At this point in the season, we’ve started to notice a shift in the light. It has a bit of a different color tone. The humidity is tapering off and the shift in the tilt of the Earth means that our long days are giving way to longer nights. I’ve always been a summer baby. I love the go-go-go of the summer, the hot days, and the firefly-illuminated nights. However, this year - the year where nothing makes sense - I’m so excited for the crisp days of fall. I’m excited for the slower rhythm, the warmer foods, and the natural shift into introspection that fall provides for us. This will be made official next week when we celebrate the Autumnal Equinox, the moment when the Sun crosses the Equator. And for the next three months, we will begin to experience more darkness than daylight. The crops will start to slow down, the birds will fly south, and the temperatures will begin to wane. This all sounds a bit depressing, but there are also so many wonderful gifts of the Autumnal Equinox that have this summer baby so excited!
Whether we like it or not, we humans are still fundamentally wild animals (honestly, I spent last weekend with my nieces and nephews and I don’t find this wild animal thing hard to believe at all). And as animals, we still have the need to align with the Earth’s natural rhythms. As the natural energy around us starts to slow down, so too does our own personal energy. With shorter days and longer nights, we are more likely to allow ourselves to cave into the sluggishness that each of us craves from time to time. Autumn is a great time to start to focus the energy inward and begin to act introspectively. It’s essential to do a bit of emotional housekeeping both for yourself and your family and the slow, steadiness of fall is the perfect time to do it.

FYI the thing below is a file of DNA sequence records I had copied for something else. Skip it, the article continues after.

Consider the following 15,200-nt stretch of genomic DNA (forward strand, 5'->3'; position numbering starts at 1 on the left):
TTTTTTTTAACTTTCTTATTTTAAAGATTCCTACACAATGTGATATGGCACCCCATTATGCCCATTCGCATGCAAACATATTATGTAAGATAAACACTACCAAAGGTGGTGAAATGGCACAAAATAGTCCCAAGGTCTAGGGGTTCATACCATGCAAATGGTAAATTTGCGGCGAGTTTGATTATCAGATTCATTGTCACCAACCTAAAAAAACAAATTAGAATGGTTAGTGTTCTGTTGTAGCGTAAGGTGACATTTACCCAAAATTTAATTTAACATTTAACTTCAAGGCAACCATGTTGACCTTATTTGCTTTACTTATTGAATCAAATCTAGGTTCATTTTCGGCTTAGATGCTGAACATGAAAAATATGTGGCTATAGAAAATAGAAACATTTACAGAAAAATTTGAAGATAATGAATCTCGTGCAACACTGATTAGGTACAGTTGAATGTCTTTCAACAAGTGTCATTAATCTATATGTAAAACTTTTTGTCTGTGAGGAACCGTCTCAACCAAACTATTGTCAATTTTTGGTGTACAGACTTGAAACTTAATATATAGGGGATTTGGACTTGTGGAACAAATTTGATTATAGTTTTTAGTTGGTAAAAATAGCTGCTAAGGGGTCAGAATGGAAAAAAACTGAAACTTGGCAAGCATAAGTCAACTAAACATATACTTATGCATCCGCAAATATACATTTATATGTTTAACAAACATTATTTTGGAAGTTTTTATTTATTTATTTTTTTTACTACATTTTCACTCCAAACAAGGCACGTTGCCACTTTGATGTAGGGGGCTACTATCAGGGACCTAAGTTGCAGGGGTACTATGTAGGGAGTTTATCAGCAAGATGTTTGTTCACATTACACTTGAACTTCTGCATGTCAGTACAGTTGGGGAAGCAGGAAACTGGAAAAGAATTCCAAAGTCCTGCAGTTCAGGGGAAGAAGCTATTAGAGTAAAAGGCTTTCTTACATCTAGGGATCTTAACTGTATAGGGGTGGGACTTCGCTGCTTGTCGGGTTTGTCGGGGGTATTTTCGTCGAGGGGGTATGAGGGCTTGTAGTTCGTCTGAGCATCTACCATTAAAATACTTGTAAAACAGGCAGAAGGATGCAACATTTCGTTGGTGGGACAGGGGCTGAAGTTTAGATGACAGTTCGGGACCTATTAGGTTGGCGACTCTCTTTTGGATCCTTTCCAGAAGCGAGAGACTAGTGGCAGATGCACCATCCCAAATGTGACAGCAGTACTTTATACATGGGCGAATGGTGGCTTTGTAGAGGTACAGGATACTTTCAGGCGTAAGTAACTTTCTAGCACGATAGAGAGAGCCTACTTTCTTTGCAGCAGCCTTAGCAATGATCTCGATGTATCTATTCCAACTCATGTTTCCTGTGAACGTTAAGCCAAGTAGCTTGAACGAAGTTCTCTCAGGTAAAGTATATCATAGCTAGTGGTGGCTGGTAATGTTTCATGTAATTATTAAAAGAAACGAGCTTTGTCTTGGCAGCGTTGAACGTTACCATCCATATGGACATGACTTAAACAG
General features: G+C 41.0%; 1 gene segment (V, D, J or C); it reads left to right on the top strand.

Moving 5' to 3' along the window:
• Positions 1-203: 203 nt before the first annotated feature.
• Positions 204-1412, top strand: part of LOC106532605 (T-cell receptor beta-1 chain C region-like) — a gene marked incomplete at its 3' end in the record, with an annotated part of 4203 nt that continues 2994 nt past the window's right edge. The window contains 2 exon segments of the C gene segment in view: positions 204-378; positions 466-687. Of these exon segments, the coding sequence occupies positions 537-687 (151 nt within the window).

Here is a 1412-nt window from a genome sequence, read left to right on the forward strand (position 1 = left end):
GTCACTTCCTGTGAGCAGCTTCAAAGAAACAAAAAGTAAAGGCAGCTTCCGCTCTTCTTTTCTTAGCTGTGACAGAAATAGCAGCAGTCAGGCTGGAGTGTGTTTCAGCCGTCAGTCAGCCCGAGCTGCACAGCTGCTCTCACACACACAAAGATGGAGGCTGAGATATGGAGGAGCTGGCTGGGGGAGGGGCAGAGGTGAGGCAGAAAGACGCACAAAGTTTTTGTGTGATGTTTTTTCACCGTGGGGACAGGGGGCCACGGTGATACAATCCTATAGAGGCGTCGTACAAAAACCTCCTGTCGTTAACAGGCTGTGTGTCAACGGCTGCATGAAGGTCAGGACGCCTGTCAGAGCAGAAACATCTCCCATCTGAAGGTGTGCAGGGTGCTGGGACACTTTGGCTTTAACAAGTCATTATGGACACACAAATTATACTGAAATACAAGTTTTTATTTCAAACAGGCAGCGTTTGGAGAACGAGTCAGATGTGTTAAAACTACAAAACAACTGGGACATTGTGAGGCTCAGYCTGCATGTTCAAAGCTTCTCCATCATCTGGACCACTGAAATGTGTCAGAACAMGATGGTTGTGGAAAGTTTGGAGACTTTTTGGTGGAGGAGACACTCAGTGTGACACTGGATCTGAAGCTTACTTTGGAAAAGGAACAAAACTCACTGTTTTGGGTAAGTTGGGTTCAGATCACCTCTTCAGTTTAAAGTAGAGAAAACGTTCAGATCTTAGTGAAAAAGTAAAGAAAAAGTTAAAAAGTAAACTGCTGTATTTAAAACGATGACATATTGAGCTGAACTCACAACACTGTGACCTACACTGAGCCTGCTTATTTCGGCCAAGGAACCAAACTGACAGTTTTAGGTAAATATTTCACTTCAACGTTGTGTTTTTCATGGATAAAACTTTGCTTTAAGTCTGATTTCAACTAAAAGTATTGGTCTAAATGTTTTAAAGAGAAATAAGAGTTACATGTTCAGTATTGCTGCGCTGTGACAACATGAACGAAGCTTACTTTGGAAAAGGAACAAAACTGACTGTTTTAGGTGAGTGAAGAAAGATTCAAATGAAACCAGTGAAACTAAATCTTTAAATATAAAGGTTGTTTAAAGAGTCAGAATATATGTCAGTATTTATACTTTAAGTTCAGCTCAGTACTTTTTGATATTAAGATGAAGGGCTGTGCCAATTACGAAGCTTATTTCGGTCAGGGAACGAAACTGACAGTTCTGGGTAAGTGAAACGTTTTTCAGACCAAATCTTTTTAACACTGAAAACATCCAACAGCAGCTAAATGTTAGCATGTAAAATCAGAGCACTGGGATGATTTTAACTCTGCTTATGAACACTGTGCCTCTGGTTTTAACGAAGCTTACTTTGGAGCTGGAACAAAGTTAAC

The Autumnal Equinox is also a great time to think about all we achieved this summer, to be grateful for it, and to recognize how it will work to support us through the winter. This is a bit more of a tangible exercise in farming, as a few of our accomplishments, as well as shortcomings, are right there in the field for us to see. We’re so grateful for what the summer has brought us, both in the field as well as in our community. Although it was a very unpredictable summer, and our accomplishments weren’t quite what we thought they’d be, we’ve all accomplished so much. Next week, as our days cross over into longer nights, think about all the ways you’ve changed this past spring and summer and how it can all help you into this fall and winter and let us know how you celebrate the return of long nights!